Storify of IFLA South Africa

The scent of hot braai and sea air have made way for incense and spicy garam masala: Mango airlines has safely delivered it’s sea-sprayed, big-data-acronymed-exhausted, conference-energized cargo to Durban, South Africa. I’ve arrived at the home of my co-presenter Kusturie and family. And what a journey it’s been!


The conference is over. But the work has just begun. After a non-stop whirlwind of international collaboration, cultural events, and brilliant librarianship–scholarship that makes me proud to be a part of this socially engaged, politically active, not-afraid-to-shake-a+ profession–I’m now coming to grips with and synthesizing the invaluable tacit cultural knowledge as well as practical applied techniques learned through conversation with international scholars and practitioners.

Those who gave more than $50 to the campaign that funded my plane trip will receive a recreated experience of South Africa (check your mailboxes!) and (thanks again!):

I’ve curated a Flickr photo album ( and a Storify (, sharing the experience.

Lekker and Dui, may you get to the mother city someday!


How to: A Quick n’ Dirty Tweet Data Analysis of European Refugee Crisis

humanitywashedashore network vis

Humanity Washed Ashore…In what languages are global tweeters talking about the Syrian refugees? With the tweet data subset of tweets and metadata associated with #KiyiyaVuranInsanlik, you can explore the tweet network as of 9AM September 9, 2015 (the day I’m writing this post). There are 23 languages that appear in this dataset; Most frequent user account language (Harken, budding data scientists! User account language is NOT necessarily language of the tweet text), ordered by the frequency of tweets: English (en), French (fr), German (de), Spanish (es), Turkish (tr), English (UK). We also see tweeters, though far less frequently (perhaps an artifact of a lower population or relatively lower Twitter presence) with accounts associated with Portuguese (pt), Japanese (ja), Arabic (ar), Dutch (nl), and a few (17 tweets) Greek (el), italian (it), as well as Polish and Indonesian. Chinese, Finnish, Russian, Norwegian, Azerbaijan (az), Danish, Swedish, Serbian and Hungarian. Source for language codes=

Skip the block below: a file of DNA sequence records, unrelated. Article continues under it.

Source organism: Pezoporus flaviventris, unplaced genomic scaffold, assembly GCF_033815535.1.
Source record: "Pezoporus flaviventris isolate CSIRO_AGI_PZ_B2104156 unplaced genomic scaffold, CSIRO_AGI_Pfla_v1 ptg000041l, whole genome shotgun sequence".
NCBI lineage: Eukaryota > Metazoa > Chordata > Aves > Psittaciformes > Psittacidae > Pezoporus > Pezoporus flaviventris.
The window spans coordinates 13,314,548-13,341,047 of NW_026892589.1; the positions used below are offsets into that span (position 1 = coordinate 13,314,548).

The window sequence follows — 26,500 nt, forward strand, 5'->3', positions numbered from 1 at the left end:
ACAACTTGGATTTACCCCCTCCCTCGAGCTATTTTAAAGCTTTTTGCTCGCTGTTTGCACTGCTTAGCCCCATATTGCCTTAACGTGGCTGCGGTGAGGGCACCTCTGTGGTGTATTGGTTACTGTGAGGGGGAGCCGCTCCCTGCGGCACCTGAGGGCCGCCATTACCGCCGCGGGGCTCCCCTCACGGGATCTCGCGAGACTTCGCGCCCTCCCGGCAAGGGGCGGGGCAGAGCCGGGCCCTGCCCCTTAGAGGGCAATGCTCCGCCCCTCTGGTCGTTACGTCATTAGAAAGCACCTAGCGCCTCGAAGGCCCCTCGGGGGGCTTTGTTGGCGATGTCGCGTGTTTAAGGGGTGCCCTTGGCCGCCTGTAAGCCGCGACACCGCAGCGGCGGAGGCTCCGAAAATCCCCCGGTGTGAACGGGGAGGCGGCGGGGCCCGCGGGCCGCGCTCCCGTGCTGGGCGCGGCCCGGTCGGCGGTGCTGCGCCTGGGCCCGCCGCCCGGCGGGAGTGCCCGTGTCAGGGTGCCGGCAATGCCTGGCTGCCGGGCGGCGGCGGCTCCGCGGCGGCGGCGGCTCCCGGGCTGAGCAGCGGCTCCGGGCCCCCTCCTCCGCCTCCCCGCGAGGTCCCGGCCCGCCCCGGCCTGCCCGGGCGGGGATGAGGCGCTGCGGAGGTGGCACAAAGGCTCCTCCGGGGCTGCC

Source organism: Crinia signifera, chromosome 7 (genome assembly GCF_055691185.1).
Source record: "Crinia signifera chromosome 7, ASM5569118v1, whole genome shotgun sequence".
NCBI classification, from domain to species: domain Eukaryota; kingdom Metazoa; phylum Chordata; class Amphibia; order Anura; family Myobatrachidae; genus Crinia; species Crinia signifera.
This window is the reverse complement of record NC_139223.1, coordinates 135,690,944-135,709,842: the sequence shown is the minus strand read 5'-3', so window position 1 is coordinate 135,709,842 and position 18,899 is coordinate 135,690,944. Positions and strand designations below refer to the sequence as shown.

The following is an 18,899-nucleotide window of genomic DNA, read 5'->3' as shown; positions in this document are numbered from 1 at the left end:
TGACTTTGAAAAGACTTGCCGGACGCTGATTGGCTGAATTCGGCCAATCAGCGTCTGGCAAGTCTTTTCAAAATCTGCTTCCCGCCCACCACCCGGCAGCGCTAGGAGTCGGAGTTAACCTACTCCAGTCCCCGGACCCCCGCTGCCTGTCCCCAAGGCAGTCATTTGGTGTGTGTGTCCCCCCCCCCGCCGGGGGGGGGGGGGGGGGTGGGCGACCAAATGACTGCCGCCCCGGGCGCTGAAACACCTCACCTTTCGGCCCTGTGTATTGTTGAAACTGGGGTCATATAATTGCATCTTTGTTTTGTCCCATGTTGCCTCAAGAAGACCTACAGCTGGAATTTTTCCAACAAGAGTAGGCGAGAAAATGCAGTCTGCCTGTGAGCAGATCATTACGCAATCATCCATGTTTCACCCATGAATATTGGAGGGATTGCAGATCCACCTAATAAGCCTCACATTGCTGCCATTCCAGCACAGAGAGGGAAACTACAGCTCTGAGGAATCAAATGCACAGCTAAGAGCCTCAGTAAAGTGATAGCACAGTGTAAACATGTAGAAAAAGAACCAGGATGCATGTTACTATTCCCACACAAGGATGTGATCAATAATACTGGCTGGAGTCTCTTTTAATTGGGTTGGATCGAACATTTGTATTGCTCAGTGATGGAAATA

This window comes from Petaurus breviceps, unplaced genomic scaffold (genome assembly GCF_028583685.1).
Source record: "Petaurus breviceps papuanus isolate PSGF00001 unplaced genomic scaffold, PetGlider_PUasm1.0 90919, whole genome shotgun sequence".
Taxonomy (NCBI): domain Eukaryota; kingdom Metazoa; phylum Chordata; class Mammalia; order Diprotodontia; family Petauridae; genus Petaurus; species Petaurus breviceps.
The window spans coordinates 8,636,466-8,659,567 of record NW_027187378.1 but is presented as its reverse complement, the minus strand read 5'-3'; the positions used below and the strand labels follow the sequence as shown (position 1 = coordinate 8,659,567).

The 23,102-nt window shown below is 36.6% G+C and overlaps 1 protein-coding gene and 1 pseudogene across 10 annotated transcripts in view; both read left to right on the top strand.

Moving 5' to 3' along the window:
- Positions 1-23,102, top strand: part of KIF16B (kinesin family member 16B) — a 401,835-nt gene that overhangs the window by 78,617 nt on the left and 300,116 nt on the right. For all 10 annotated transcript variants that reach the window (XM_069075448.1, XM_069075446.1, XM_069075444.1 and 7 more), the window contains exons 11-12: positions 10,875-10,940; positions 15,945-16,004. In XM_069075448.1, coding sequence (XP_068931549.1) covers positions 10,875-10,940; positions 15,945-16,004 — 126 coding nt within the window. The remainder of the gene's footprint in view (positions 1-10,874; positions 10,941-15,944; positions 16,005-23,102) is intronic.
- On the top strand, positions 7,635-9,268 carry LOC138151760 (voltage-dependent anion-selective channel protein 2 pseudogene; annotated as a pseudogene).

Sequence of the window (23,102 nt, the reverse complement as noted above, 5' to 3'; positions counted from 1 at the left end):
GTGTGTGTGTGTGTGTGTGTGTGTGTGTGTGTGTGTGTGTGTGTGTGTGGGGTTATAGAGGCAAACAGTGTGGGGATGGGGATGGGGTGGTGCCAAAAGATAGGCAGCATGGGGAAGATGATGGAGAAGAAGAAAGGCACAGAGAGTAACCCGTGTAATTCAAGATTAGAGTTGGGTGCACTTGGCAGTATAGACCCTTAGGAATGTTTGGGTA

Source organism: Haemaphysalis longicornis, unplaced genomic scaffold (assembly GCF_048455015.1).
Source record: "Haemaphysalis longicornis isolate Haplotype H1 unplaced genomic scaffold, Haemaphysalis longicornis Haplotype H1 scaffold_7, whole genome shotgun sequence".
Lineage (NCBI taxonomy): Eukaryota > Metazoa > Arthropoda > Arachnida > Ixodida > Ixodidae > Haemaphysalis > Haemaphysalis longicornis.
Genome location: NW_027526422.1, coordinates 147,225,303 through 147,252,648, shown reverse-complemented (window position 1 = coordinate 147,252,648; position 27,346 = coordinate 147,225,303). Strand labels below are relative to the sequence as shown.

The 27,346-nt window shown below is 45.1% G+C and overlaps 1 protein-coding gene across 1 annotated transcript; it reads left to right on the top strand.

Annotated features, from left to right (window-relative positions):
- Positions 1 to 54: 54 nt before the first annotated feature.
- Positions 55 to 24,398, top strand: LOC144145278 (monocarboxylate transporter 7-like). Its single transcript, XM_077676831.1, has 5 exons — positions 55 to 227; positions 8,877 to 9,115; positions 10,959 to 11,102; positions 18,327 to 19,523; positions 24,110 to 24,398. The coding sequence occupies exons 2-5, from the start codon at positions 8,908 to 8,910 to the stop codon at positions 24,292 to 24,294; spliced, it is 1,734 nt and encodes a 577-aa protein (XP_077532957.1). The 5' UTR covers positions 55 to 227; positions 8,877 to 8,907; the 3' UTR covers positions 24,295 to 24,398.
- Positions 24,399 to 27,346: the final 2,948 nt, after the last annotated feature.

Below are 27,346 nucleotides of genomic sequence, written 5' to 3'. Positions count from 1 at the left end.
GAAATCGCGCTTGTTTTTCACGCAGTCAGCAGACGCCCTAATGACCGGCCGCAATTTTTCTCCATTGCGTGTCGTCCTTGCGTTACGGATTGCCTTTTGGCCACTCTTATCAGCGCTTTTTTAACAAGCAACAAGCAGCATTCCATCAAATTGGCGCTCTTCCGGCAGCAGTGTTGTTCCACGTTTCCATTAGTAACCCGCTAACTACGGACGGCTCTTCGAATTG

Twitter, by nature, is of real-time, by the minute, trending topics. Data analysis of Twitter data is best if it is as well. If you want a sense of who’s tweeting, what languages are participating in a particular topic of conversation, and where (IF their geo-coord data is not set to private…which is the case when I’m visualizing librarian conference data–they are privacy aware;)) here are my go-to quick and dirty exploratory tools…super easy to use, and give me an initial sense of the scope and “feel” of the data.

  1. What’s your topic? I’m taking data from the outcry in reaction to the photograph of Syrian boy Aylan Kurdi, who drowned on his way from Turkey to Greece, just one soul in the recent migrant crises to die while fleeing. This Twitter data was gathered today at 9AM (Sept. 3, 2015), and showed 23 unique languages of user tweeting with the hashtag #KiyiyaVuranInsanlik.
  2. Follow your curiosity to shape the questions to ask your data. Before analysis, I always manually go to the head of the tweet stream of the hashtag I’m harvesting, to get a sense of it’s popularity, the type of media being posted, the users, etc.
  3. Get TAGS. It’s a google spreadsheet that uses the Twitter REST Api (credit: Martin Hawksey!). (Use the “New Tags”).
  4. Once your Google Spreadsheet is open, Click File–> Create new copy–> then rename. Now, in this new sheet, go to the TAGS tab at the top right of your menu bar. Enter the term you wish to scrape from twitter in the box (it’s all pretty self-explanatory). Click “Run now!” (You’ll need to be logged into Twitter and set up authorization.
  5. Authorization Once you have granted authorization to run through your Twitter account, click TAGS–> “Run now!” again. A message will appear indicating that the API is scraping (“working”). Wait patiently 🙂 Don’t go to the archive sheet while it’s working–just chill.
  6. How many unique tweets? When done, check the sheet to see the period of time (7 days back) of data scraped, and the number of unique tweets. Then, check out the archive!!!!
  7. Add to Google Fusion I used to download the archive, save as a CSV, then upload to Google Fusion tables to play with. However, if you simply take the web address of the archive spreadsheet, you can pull it into Fusion super easy peasy.
  8. Word Tree tweet content exploration Also, use Jason Davies’ Word Tree to do some SUPER simple exploratory NLP. Then, of course, load your text into python to clean it up and run nltk for bigram, trigrams, frequency analysis, etc. to dig deeper.

Word tree to explore the frquently used words, and to inductively explore the themes of a hashtag corpus’ content. For example, I looked for “migrant” “Aylan” “help” “family” “refugee” (plural and singular sensitive, so it’s kind of a blunt weapon, just good for exploring pre-nltk. (HT Jason Davies and co:


Explore! Here are the exploratory raw data and charts (via google Fusion tables) vis of languages of twitter users who tweeted with the hashtag #KiyiyaVuranInsanlik. Play around:

google fusion migrant graph

Play with raw data of #KiyiyaVuranInsanlik in Google Fusion tables. Click “add chart.”

Heavy lids high spirits: South Africa travel log p1